5 Essential Elements to a Proof 1. Hypothesis (Given) 2. Conclusion 3. List of sequential reasons 4. List of sequential statements 5. Diagram
Adjacent Angles 2 angles in a plane that share a common vertex and a common side but no common interior points.
Complementary Angles 2 angles whose measures have the sum of 90°. Only refers to a pair, or 2 angles. Angles do not have to be adjacent. 90-x=angle's complement.
Supplementary Angles 2 angles whose measures have the sum of 180°. Only refers to a pair, or 2 angles. Angles do not have to be adjacent. 180-x=angle's supplement.
Vertical Angles 2 angles such that the sides of one angle are opposite rays to the sides of the other angle. When 2 lines intersect they form vertical angles.
Intersection The points that figures have in common.
Transversal A line that intersects 2 or more coplanar lines in different points.
Alternate Interior/Exterior Angles 2 Non-Adjacent Interior/Exterior Angles on opposite sides of the transversal. This definition still applies whether or not the 2 lines are parallel.
Same-Side Interior/Exterior Angles 2 Interior/Exterior Angles on the same side of the transversal. This definition still applies whether or not the 2 lines are parallel.
Corresponding Angles 2 angles in corresponding positions relative to the 2 lines. This definition still applies whether or not the 2 lines are parallel.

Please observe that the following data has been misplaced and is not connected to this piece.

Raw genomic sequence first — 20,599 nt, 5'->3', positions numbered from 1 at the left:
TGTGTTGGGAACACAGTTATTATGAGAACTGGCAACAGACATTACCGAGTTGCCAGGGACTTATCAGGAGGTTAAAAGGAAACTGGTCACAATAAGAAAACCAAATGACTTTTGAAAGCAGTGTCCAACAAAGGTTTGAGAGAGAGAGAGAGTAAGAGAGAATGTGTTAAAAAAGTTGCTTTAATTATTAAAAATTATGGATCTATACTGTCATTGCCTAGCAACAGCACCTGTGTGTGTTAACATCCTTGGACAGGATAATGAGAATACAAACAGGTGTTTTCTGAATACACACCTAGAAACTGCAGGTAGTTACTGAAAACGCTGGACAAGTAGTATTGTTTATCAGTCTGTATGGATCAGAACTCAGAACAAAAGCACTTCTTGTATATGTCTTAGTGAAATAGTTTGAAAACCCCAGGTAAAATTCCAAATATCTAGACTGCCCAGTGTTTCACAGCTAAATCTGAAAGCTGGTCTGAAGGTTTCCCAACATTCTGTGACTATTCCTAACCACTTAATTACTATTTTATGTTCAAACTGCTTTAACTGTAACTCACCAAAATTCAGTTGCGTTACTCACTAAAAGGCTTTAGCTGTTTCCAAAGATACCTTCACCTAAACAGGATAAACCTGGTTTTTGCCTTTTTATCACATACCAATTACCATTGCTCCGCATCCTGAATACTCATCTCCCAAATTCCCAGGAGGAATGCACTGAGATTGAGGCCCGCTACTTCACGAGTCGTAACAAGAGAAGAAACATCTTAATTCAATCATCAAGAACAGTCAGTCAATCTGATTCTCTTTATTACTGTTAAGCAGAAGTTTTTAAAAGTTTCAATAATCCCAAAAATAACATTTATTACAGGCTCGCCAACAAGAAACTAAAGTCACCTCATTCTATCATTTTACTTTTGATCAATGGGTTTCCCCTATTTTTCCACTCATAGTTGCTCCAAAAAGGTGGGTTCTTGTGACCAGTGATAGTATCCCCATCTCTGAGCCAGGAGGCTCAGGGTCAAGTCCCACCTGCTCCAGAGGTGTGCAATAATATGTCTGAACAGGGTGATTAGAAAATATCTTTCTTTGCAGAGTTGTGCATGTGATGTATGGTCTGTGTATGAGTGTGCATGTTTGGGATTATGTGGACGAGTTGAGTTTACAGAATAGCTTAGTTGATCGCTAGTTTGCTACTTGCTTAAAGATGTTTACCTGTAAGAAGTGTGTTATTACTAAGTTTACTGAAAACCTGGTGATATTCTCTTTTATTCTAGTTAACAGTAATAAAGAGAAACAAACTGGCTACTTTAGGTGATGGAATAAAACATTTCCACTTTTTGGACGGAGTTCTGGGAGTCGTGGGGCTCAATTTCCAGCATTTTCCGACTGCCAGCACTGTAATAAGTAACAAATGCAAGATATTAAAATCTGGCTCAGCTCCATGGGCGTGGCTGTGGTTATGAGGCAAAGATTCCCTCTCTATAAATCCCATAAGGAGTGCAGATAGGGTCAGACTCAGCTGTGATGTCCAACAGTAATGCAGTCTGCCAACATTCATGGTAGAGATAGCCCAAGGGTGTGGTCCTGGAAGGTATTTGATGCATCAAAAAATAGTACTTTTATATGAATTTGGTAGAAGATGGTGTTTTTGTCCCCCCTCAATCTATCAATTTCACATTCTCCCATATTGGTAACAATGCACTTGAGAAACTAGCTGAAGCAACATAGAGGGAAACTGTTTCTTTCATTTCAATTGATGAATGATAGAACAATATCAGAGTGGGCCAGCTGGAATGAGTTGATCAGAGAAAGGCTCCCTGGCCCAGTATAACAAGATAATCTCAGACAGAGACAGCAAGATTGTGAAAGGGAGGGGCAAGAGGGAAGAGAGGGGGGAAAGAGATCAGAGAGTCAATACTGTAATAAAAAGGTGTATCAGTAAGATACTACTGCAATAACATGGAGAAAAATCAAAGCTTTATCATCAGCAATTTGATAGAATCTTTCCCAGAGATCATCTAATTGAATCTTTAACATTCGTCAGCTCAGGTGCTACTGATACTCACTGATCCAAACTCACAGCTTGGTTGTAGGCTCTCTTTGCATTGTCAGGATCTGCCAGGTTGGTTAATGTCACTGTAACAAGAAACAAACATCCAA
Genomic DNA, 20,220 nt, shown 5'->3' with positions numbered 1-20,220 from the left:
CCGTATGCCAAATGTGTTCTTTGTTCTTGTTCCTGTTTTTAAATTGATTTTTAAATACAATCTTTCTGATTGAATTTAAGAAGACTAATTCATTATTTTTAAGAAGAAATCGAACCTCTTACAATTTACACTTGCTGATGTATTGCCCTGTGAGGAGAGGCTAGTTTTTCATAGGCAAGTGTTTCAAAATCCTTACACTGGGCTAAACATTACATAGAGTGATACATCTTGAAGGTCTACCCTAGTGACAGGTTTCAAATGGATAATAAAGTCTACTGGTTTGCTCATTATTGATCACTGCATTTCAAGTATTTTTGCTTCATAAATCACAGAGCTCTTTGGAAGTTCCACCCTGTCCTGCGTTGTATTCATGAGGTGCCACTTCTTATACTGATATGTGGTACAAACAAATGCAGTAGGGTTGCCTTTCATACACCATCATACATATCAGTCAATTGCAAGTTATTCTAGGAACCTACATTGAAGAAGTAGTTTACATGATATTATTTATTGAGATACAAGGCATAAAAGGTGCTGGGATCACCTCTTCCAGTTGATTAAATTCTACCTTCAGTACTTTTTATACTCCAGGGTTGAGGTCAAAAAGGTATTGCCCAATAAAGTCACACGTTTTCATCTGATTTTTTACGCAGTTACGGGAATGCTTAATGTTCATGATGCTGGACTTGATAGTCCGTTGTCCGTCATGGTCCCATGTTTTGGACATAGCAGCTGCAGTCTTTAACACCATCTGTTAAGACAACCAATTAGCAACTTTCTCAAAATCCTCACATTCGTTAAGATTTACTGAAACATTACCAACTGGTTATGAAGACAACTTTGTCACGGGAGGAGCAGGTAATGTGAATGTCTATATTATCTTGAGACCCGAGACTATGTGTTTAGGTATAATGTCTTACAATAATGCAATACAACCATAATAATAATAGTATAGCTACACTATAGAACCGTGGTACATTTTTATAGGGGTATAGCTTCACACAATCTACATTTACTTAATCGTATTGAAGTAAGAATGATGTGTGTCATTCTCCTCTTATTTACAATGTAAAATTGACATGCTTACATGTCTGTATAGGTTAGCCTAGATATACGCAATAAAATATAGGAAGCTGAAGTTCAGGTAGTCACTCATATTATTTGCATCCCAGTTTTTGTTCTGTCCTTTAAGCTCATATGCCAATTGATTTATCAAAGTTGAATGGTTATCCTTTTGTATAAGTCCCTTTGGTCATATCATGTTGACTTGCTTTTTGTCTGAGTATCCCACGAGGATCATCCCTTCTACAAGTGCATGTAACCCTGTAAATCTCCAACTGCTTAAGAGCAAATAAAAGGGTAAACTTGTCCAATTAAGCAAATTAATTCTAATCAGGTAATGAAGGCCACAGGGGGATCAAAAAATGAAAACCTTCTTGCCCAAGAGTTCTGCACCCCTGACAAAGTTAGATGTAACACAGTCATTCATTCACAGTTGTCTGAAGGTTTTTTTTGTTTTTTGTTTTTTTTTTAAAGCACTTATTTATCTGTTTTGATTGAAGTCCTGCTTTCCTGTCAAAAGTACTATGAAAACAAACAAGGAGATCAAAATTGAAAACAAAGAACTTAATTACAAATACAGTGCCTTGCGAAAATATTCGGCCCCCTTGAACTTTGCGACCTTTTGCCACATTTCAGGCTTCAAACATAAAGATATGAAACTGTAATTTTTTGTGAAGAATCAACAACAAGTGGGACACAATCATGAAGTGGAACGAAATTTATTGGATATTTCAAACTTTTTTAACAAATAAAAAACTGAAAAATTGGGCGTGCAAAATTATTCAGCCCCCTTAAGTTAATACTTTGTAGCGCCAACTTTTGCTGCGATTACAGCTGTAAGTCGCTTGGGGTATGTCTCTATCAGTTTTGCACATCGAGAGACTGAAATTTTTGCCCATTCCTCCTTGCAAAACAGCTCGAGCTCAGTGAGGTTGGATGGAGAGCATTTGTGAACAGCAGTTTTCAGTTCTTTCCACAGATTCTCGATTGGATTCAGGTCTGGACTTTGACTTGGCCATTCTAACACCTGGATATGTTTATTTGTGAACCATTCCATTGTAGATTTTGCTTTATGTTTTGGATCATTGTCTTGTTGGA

Triangle Formed by 3 segments joining 3 non-colinear points. Each of 3 points=vertex, segments=sides. Denoted with △. Scalene=NO≅sidesIsosceles=AT LEAST 2≅sidesEquilateral=3≅sidesalso isos.Acute=3acuteanglesObtuse=1obtuseangleRight=1right angleEquiangular=3≅angles
Corollary Extensions of theorems that include very specific cases.
Congruent Triangles 2 △ are ≅ if and only if their ver. can be matched up socorr. parts (angles, sides) of △ are ≅.In△ABCand △DEF, if ∠ABC corr. and is ≅ to ∠DEF, ∠ABC NO corr. ∠FED cause A + F, C + D no corr.Inotherwords,when△are≅,thever.match up,creatingcorr.∠andcorr.sides
Congruent Polygons 2 polygons are congruent if and only if their vertices can be matched up so that the corresponding parts (angles and sides) are congruent.
Median (of a triangle) A segment from a vertex of the triangle to the midpoint of the opposite side. Note: Every triangle has 3 medians.
Centroid (of a triangle) The intersection of all 3 medians of a triangle. Note: This is the center of gravity of the triangle.
Altitude (of a triangle) A perpendicular segment from a vertex of △ to line that contains opposite side. Every triangle 3 altitudes. Use of phrase "...line that contains opposite side..." implies perpendicular segment does not need to intersect actual opposite side/segment.
Orthocenter (of a triangle) The intersection of all 3 altitudes of a triangle. Note: The orthocenter of a right triangle is the vertex of the right angle of the triangle.
Circumcenter (of a triangle) The intersection of all 3 perpendicular bisectors of the sides of the triangle. Note: The circumcenter of a triangle is equidistant to all 3 vertices of the triangle.
Incenter (of a triangle) The intersection of all 3 angle bisectors of the angles of the triangle. Note: The incenter of a triangle is the center of a circle inside the triangle.
Created by: tianm27